From one mom to another – my heart is there with you 🙂 and, oh yes, I’ve asked “Why God?” many times before. I shall add you and your daughter and family to my prayer list.
    Laurel Rausch Greshel
    author of ‘Amanda, Perfectly Made’
    ps I don’t know if it was you or Aprille … but somehow I connected with she or you and now I’ve got Ashley Cadaret with Little Leaf Designs redesiging my blog site 🙂

  2. Ugh, those sound like such hard, long days! Thinking of you…! (Btw, I think it’s okay to question God. I think it just means you’re engaging with your faith even in difficult time – you’re investing yourself into your relationship with Him, rather than turning away. If I never had tension with my husband, if I always boxed things up and left them alone, we would never be as close as we are now.) Best wishes, dear!

  3. From one mother of a special needs child to another, hang in there. I know it sounds so inconsiderate, but I’m sure things will get easier with time. You will look back at this time in your life and realize how strong you and your child really are.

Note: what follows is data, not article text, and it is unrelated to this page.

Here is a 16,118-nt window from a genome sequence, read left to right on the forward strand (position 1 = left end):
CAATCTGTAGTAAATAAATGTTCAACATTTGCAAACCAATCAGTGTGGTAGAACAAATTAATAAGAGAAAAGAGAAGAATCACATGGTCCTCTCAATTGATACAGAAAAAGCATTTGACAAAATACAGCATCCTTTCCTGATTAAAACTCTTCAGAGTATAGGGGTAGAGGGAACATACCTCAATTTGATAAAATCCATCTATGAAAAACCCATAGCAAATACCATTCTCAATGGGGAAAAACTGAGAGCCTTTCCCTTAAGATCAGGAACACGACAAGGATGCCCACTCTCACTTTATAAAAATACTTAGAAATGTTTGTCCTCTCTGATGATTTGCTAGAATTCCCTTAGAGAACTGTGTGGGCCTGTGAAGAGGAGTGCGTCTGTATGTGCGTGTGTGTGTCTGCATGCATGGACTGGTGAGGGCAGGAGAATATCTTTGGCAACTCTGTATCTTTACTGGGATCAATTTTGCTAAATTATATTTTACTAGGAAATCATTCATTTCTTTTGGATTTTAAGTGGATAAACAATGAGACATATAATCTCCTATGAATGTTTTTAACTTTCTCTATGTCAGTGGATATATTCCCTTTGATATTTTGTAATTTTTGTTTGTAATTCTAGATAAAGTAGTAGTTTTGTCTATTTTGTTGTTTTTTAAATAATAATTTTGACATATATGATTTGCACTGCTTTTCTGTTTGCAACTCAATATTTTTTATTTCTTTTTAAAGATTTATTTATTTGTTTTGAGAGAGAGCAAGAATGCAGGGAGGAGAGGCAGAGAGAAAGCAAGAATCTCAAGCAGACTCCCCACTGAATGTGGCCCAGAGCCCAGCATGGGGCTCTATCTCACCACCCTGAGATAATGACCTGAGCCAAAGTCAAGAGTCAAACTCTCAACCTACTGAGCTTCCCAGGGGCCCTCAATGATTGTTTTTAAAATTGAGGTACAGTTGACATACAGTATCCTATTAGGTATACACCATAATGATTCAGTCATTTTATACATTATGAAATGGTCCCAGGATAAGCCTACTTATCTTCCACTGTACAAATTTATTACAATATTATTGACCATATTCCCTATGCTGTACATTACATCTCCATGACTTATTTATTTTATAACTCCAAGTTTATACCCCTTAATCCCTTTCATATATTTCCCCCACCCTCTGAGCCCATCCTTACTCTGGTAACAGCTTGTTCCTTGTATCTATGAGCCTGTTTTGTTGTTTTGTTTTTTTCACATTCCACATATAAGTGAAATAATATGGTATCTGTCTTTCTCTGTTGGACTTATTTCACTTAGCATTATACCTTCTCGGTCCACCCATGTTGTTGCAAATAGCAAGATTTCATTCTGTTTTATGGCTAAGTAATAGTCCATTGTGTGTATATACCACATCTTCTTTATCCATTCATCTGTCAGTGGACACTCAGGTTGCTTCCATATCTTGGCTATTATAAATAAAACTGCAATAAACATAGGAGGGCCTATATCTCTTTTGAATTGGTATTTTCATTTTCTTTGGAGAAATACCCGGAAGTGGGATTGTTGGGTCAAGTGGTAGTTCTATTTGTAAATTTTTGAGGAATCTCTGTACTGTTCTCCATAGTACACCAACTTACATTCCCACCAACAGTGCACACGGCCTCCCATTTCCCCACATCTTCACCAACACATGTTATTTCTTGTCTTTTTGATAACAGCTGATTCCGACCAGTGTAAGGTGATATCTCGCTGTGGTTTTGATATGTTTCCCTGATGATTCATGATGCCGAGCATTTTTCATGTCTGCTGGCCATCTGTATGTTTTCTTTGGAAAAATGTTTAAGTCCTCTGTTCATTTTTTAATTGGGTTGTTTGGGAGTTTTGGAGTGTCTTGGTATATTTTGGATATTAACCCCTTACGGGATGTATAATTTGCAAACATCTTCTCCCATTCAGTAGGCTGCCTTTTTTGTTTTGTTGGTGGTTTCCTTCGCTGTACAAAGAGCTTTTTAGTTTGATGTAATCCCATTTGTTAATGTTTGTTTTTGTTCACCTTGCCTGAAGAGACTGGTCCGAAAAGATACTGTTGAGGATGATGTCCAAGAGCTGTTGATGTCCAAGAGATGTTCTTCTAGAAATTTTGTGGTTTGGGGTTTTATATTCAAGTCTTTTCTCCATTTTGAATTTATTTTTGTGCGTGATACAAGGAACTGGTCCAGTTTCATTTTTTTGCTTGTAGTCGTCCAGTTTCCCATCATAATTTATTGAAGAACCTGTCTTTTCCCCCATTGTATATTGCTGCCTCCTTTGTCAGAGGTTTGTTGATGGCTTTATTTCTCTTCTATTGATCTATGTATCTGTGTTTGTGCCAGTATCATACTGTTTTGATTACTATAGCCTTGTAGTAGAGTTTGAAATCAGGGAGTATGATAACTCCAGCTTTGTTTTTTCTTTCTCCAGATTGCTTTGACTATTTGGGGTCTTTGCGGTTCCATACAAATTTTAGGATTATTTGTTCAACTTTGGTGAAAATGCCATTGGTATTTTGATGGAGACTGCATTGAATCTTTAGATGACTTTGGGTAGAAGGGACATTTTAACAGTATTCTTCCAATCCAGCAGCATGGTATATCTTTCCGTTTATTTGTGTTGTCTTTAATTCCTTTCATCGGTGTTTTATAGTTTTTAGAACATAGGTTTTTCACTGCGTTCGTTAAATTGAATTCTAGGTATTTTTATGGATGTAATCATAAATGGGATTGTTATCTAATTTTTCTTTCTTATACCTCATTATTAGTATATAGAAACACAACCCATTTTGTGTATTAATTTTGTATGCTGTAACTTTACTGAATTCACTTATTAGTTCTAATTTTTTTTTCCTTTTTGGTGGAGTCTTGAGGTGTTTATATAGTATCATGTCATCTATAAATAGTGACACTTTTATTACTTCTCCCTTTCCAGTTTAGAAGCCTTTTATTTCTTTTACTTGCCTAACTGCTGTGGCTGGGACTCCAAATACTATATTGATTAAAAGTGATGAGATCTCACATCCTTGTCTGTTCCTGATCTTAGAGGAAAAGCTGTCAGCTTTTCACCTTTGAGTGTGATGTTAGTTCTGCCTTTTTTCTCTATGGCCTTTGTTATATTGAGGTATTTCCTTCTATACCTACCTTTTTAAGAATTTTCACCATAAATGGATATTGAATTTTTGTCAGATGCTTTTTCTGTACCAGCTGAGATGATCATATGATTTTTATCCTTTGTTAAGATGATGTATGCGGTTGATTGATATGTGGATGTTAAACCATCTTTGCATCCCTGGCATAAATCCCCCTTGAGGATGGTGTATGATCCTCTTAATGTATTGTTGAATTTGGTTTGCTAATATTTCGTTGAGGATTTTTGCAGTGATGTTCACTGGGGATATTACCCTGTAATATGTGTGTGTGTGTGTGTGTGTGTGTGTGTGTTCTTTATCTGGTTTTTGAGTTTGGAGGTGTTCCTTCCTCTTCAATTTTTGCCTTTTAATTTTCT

I don’t understand why God chooses our children to be sick and others to be healthy. I’m not sure I will ever understand. I’ve asked (or rather demanded) answers from him before.
    When I was living in the hospital with my son I was fortunate he did not have any siblings at that time. I can’t imagine the agony of having another child at home.
    Hospitals can be frustrating places. Everything is constantly changing, especially the nursing staff. What a difference a “good nurse” or a “bad nurse” can make. I remember anxiously waiting for the doctors each morning for new news. I look back now and wish I was more assertive when it came to being informed. You and your child have the right to demand the best treatment and answers to your questions.
    I didn’t mean to rant for so long. Your post just hit home for me. I can relate to the pain and frustration you are feeling. Take it one day at a time, or even one hour at a time. I wish the very best for your family. Hopefully you’ll be home soon.

  4. Your words have touched me and made me realize once and for all what is really importanat in life ( and its not my lovehandles! ) thank you for writing this! you seem like such a wonderful mother!